Category Archives: Hicks

Israel Hicks & Abigail Carlisle, Family of Pre-Loyalists and Loyalists

Israel Hicks was born about 1785 in New Brunswick, Canada. Looking at his year of birth, you might assume that he was the child of Loyalists who fled the newly formed United States in 1783 at the close of the Revolutionary War, but, in this case, you would be mistaken.

Israel was actually the son of Ira Hicks, born in 1761 in Warren, Bristol County, Rhode Island and grandson of Samuel Hicks and Thankful Bowen. The Hicks were Pre-Loyalists with Samuel and Thankful moving their young family from Rhode Island to New Brunswick, Canada not long after baby Ira’s 1761 birth.

Abigail Carlisle was the daughter of Robert and Catherine (MNU) Carlisle, born about 1793, also in New Brunswick, Canada. Robert IS considered to be a Loyalist, although I would not call him that in the technical sense of the word. His military service during the Revolution was to help guard Nova Scotia from attack. I have found no evidence that he ever lived in the former colonies before or during the war. He was a loyal subject of the king, but not one who lived in America.

Israel Hicks and Abigail Carlisle married on 9 March 1819 in Shediac, Westmorland County, New Brunswick, Canada. The Carlisle family lived in Sussex Vale,  Kings County, New Brunswick so I am not sure what she was doing in Shediac.

Sussex Vale to Shediac
Source: Bing Maps

The two towns are 65-70 miles apart, which was quite a trip in 1819. After they married, they settled down in Buctouche, Kent County, New Brunswick, which is a further 20+ north of Shediac.

Shediac, north to Buctouche

Israel and Abigail Hicks had eight children, but I know little about most of them. I am hoping some Canadian cousins might see this post and get in touch with me.

(Israel’s and Abigail’s children are left aligned; their grandchildren are bulleted.)

Children, probably all born in Buctouche:

Ira, born 3 September 1821; died 11 September 1908, McKees Mills, Kent County, New Brunswick; married Matilda Abrams, 25 November 1844, Kent County, New Brunswick. Ira and Matilda have descendants, who I believe mostly live in Canada.

Ira and Matilda had eight children:

  • Abigail, born 12 August 1845; died 27 November 1908; married Duncan McKay, 30 June 1880
  • Deborah, born 1847; married Peleg S. Jones, 21 June 1877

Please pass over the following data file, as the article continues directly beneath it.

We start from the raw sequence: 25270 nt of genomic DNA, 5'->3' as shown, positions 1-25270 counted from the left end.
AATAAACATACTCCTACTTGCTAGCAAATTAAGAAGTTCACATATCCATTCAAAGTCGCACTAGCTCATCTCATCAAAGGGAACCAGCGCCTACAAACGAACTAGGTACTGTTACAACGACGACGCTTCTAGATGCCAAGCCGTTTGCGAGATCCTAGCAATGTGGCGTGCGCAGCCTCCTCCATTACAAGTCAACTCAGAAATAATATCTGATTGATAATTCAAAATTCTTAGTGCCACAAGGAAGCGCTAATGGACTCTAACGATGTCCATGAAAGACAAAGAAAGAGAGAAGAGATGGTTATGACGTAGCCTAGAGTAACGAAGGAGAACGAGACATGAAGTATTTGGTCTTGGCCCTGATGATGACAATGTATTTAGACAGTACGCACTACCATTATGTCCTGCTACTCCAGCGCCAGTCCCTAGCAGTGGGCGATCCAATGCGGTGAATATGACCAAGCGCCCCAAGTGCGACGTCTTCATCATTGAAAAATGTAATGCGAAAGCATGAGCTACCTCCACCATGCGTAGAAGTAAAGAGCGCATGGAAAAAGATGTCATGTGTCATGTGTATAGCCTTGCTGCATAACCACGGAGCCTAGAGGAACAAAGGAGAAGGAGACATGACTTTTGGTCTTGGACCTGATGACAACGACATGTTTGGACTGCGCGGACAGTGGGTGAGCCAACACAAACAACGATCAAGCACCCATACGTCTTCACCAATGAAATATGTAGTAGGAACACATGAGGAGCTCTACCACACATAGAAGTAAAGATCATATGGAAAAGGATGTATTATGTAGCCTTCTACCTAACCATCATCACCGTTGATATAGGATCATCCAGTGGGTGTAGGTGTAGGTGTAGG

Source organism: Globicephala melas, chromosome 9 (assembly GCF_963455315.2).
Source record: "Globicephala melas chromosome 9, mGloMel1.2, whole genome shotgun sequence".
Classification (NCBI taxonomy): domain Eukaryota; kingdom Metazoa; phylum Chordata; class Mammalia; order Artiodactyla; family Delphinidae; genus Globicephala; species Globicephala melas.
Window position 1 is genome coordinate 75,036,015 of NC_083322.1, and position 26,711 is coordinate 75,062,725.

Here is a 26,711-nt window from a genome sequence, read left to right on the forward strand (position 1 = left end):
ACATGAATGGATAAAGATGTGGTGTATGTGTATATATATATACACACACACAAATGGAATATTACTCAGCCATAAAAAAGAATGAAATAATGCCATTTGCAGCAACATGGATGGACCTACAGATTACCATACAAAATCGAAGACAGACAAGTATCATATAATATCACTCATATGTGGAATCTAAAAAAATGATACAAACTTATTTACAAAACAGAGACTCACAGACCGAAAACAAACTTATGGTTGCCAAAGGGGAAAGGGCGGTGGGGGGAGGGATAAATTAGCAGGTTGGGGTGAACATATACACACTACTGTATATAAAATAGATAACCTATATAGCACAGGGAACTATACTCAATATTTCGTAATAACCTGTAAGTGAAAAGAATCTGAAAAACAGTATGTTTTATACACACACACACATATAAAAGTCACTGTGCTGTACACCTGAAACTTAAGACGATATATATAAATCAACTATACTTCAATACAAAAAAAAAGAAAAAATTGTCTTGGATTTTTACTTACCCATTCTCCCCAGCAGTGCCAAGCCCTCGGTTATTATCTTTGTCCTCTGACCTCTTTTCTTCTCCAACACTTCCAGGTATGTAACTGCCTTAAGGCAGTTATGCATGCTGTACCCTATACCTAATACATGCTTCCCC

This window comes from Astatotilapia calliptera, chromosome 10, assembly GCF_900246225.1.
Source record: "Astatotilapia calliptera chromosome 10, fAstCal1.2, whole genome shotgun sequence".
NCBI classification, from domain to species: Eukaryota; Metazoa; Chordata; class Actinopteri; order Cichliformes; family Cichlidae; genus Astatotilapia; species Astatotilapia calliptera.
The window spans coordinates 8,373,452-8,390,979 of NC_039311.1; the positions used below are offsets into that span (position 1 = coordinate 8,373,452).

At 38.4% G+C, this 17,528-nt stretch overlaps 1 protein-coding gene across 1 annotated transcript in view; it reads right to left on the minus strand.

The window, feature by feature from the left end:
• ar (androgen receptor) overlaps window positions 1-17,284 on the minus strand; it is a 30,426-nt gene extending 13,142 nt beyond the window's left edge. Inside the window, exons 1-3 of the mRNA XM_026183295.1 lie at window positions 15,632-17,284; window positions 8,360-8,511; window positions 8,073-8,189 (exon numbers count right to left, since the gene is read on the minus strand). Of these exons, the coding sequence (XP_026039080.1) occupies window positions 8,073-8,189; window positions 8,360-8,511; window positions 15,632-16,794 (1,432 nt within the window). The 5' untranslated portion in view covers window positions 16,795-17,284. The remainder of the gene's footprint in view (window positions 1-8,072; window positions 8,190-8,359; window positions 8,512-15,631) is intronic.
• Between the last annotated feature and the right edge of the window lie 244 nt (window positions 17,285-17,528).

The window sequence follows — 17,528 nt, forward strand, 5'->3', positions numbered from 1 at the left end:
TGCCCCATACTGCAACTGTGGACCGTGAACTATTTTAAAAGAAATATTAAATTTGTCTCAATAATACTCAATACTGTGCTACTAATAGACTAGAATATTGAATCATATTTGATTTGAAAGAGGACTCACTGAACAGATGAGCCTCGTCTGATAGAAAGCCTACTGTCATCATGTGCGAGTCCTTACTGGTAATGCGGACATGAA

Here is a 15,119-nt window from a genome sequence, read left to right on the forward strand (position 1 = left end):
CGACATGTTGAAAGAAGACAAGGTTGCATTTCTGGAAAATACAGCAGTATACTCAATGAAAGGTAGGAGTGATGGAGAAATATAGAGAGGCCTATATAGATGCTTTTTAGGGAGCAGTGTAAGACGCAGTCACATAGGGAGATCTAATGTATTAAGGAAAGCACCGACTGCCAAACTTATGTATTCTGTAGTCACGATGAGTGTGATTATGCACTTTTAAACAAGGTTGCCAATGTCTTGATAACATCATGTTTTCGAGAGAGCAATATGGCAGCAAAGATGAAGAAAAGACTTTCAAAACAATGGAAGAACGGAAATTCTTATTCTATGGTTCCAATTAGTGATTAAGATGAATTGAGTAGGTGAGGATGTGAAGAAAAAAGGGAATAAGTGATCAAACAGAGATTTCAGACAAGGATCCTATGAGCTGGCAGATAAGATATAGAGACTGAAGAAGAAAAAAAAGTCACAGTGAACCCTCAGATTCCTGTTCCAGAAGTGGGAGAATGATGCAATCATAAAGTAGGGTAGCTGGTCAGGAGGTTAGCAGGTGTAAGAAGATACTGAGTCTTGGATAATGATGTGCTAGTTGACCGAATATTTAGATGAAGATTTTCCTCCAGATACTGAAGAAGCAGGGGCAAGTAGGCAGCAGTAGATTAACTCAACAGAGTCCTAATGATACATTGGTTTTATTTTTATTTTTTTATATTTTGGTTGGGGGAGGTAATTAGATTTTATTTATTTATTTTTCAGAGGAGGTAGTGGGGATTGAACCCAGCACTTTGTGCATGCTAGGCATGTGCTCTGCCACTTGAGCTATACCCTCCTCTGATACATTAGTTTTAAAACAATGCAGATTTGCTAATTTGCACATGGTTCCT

• Abram, born 1852; died 1928; married Mary E. MacFarlane
  • Jane, born 1855; married Charles Geddes
  • Ephraim H., born 1857; died 1921; married Margaret Hyslop
  • James Ira, born 1859; died 1938; married Harriet Jane Sherwood
  • Elida Felicia, born 1863; died 1946; married Robert McConnell
  • Emma Elizabeth, born 1 April 1866; married Willard Jones

Polly, born about 1823

Ephraim, born about 1825

William, born about 1827

David Harris, born December 1829; died 27 September 1853, Meddybemps, Washington County, Maine; unmarried. He was likely visiting or living with sister Elida, her husband and their family when he died.

Charles, born about 1831

Elida Ann, born 1833; died 20 February 1914, Calais, Washington, Maine; married Charles Augustus Stewart, 6 July 1850, Calais, Washington, Maine. Charles and Elida have descendants, all living in the U.S., as far as I know.

Elida and Charles Stewart/Stuart had eight children:

  • Wallace Newmarch, born May 1851; died 20 April 1882; married Annie M. Seymour
  • Permelia M., born December 1852; died 22 June 1854
  • Felicia, born September 1854; died 22 August 1861
  • Harry Weston, born June 1857; died 20 July 1911; married Nancy Gilman Aldrich
  • Melissa E., born 4 August 1859; died 11 May 1921; married Frederick Austin Findley; had no children
  • Carey M., born November 1866; died 18 February 1869
  • William C., born March 1868; died after 1940; married Josephine M. Sadler
  • Annie Maude, born 24 June 1874; died 10 September 1940; married Charles Edwin Adams, 21 September 1898